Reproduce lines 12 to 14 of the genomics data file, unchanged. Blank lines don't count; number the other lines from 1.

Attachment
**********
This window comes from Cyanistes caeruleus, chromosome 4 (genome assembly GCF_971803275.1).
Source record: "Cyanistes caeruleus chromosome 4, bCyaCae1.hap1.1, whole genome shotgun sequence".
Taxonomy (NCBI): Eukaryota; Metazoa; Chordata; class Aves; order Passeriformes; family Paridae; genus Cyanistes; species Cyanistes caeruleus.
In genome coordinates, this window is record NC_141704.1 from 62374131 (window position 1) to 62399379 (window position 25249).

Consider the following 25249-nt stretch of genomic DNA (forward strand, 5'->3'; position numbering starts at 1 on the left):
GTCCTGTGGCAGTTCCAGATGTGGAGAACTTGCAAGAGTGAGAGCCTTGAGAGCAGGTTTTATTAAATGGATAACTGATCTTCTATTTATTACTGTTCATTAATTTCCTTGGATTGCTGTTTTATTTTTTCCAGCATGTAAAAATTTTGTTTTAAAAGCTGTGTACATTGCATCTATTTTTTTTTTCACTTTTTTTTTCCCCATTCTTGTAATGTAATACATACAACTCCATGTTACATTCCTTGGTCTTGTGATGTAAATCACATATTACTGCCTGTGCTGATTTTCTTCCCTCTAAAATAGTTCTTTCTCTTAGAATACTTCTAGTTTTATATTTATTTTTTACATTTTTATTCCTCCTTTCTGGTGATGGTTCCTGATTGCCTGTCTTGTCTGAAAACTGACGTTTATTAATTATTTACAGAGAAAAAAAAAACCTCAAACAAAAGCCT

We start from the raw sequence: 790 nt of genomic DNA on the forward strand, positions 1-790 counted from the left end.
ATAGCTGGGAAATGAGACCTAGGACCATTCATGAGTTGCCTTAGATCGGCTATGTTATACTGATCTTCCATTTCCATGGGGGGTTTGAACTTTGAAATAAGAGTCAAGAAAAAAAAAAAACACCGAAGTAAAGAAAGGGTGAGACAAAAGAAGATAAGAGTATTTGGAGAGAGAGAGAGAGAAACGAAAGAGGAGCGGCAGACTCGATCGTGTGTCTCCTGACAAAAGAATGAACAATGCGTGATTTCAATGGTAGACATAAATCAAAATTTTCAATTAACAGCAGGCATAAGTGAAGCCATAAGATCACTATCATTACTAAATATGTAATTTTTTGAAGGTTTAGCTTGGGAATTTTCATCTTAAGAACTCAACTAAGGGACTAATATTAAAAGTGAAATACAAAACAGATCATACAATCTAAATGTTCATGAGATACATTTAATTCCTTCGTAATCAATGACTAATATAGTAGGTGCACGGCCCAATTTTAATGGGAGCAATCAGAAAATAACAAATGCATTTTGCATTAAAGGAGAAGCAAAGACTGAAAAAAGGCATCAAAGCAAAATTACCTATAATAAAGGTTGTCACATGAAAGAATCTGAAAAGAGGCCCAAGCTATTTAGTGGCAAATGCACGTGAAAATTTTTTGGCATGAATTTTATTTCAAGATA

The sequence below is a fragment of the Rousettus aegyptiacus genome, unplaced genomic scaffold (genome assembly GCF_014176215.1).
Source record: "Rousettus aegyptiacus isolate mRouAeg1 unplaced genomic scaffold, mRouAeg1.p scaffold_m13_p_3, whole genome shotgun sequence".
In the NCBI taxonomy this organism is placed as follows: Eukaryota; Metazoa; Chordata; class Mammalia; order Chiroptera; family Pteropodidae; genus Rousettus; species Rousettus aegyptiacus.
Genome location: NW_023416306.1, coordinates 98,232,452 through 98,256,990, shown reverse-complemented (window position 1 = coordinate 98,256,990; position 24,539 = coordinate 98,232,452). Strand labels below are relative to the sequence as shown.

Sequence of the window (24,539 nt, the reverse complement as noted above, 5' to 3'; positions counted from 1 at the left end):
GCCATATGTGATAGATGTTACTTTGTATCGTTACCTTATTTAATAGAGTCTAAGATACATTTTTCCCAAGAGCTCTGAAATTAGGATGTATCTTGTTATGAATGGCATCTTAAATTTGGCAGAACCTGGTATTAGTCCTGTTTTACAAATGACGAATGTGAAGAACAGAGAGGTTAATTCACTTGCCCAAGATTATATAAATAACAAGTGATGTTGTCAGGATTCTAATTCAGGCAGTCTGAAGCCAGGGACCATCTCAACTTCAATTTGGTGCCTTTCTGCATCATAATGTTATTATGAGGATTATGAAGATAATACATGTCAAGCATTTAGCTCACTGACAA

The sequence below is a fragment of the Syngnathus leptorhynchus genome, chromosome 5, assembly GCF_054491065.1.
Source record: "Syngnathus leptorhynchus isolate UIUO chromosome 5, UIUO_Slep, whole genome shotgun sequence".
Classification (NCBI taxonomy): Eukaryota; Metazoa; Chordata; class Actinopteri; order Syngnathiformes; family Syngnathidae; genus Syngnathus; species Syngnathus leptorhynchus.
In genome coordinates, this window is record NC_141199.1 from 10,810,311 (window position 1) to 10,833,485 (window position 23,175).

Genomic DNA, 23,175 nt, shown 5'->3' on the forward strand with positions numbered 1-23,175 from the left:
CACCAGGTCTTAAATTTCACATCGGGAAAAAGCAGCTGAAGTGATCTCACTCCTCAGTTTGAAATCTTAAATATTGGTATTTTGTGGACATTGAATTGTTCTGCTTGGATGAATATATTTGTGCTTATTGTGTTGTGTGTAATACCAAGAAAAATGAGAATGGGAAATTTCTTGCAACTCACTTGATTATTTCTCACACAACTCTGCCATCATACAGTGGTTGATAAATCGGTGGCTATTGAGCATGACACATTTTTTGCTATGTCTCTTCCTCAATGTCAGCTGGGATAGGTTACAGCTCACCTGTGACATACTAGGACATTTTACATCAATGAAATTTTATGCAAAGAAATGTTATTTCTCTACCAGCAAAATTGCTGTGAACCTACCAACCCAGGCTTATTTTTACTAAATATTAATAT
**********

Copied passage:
Genome location: NW_023416306.1, coordinates 98,232,452 through 98,256,990, shown reverse-complemented (window position 1 = coordinate 98,256,990; position 24,539 = coordinate 98,232,452). Strand labels below are relative to the sequence as shown.

Sequence of the window (24,539 nt, the reverse complement as noted above, 5' to 3'; positions counted from 1 at the left end):
GCCATATGTGATAGATGTTACTTTGTATCGTTACCTTATTTAATAGAGTCTAAGATACATTTTTCCCAAGAGCTCTGAAATTAGGATGTATCTTGTTATGAATGGCATCTTAAATTTGGCAGAACCTGGTATTAGTCCTGTTTTACAAATGACGAATGTGAAGAACAGAGAGGTTAATTCACTTGCCCAAGATTATATAAATAACAAGTGATGTTGTCAGGATTCTAATTCAGGCAGTCTGAAGCCAGGGACCATCTCAACTTCAATTTGGTGCCTTTCTGCATCATAATGTTATTATGAGGATTATGAAGATAATACATGTCAAGCATTTAGCTCACTGACAA